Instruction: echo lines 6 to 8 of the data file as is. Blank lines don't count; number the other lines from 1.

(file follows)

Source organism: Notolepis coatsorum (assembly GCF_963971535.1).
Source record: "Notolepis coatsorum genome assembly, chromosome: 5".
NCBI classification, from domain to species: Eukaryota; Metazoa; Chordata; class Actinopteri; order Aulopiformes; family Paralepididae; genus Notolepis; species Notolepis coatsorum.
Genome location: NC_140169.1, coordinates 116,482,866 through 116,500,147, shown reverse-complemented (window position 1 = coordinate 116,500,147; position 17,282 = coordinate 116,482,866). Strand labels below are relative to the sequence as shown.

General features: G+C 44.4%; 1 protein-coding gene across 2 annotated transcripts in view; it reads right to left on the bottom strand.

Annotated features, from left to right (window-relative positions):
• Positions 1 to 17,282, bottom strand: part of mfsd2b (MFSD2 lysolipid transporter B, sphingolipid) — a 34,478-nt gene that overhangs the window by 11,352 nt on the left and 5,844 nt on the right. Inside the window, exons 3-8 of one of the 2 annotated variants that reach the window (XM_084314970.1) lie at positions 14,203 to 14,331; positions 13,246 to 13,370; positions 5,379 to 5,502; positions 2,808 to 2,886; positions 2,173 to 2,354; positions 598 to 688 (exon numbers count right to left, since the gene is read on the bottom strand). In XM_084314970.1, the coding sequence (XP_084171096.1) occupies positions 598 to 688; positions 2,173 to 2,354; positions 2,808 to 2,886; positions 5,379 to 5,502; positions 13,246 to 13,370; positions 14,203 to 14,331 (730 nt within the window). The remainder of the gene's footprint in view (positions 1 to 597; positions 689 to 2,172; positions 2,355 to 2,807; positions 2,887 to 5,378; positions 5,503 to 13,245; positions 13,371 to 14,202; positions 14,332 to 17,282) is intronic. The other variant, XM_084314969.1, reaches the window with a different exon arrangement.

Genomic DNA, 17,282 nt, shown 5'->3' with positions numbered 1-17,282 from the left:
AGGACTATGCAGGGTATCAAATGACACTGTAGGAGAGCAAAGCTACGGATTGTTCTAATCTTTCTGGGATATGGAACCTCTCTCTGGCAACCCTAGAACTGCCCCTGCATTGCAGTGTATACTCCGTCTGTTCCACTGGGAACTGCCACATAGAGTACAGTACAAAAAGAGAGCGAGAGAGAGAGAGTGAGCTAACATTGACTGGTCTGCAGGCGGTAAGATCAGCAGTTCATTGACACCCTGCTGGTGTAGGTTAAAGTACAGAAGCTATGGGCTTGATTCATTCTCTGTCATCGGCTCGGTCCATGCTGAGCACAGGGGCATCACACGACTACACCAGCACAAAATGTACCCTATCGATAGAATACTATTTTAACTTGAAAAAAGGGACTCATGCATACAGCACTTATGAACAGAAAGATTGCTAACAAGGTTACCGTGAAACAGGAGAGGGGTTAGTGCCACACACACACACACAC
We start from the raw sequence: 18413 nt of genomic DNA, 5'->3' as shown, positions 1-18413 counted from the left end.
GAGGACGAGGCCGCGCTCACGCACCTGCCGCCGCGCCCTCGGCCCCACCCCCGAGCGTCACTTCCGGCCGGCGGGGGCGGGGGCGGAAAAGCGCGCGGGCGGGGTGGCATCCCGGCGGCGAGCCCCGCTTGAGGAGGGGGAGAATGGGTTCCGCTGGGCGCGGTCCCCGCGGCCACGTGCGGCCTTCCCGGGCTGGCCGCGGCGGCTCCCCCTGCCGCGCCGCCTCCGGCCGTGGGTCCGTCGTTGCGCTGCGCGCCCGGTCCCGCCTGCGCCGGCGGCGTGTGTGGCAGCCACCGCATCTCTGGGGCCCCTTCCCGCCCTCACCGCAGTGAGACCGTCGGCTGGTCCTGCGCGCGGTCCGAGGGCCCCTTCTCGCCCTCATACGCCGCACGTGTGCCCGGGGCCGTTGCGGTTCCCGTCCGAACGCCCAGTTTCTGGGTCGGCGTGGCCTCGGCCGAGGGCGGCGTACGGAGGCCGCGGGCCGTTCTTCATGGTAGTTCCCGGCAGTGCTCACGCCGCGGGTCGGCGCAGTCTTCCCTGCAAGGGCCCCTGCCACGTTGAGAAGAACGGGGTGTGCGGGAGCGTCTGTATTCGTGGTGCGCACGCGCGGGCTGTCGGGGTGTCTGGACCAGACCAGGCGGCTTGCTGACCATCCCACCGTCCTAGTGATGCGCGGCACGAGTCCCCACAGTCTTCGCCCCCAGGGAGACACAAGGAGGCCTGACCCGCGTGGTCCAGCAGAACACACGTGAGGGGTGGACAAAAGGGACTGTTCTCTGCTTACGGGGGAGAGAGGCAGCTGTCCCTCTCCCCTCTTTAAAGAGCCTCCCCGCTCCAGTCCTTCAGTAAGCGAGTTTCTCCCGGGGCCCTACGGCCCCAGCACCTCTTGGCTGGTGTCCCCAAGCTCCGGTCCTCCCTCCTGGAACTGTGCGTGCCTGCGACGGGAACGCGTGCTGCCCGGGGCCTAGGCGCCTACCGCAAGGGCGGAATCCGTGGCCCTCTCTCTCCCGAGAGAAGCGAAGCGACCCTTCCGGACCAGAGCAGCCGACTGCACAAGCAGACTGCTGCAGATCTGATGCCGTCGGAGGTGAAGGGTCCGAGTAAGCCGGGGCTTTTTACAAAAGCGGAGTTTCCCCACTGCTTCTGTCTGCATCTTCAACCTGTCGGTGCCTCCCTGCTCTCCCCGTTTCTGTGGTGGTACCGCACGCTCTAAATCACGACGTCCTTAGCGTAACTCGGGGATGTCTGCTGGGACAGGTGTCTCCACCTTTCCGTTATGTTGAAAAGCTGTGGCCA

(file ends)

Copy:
Annotated features, from left to right (window-relative positions):
• Positions 1 to 17,282, bottom strand: part of mfsd2b (MFSD2 lysolipid transporter B, sphingolipid) — a 34,478-nt gene that overhangs the window by 11,352 nt on the left and 5,844 nt on the right. Inside the window, exons 3-8 of one of the 2 annotated variants that reach the window (XM_084314970.1) lie at positions 14,203 to 14,331; positions 13,246 to 13,370; positions 5,379 to 5,502; positions 2,808 to 2,886; positions 2,173 to 2,354; positions 598 to 688 (exon numbers count right to left, since the gene is read on the bottom strand). In XM_084314970.1, the coding sequence (XP_084171096.1) occupies positions 598 to 688; positions 2,173 to 2,354; positions 2,808 to 2,886; positions 5,379 to 5,502; positions 13,246 to 13,370; positions 14,203 to 14,331 (730 nt within the window). The remainder of the gene's footprint in view (positions 1 to 597; positions 689 to 2,172; positions 2,355 to 2,807; positions 2,887 to 5,378; positions 5,503 to 13,245; positions 13,371 to 14,202; positions 14,332 to 17,282) is intronic. The other variant, XM_084314969.1, reaches the window with a different exon arrangement.

Genomic DNA, 17,282 nt, shown 5'->3' with positions numbered 1-17,282 from the left: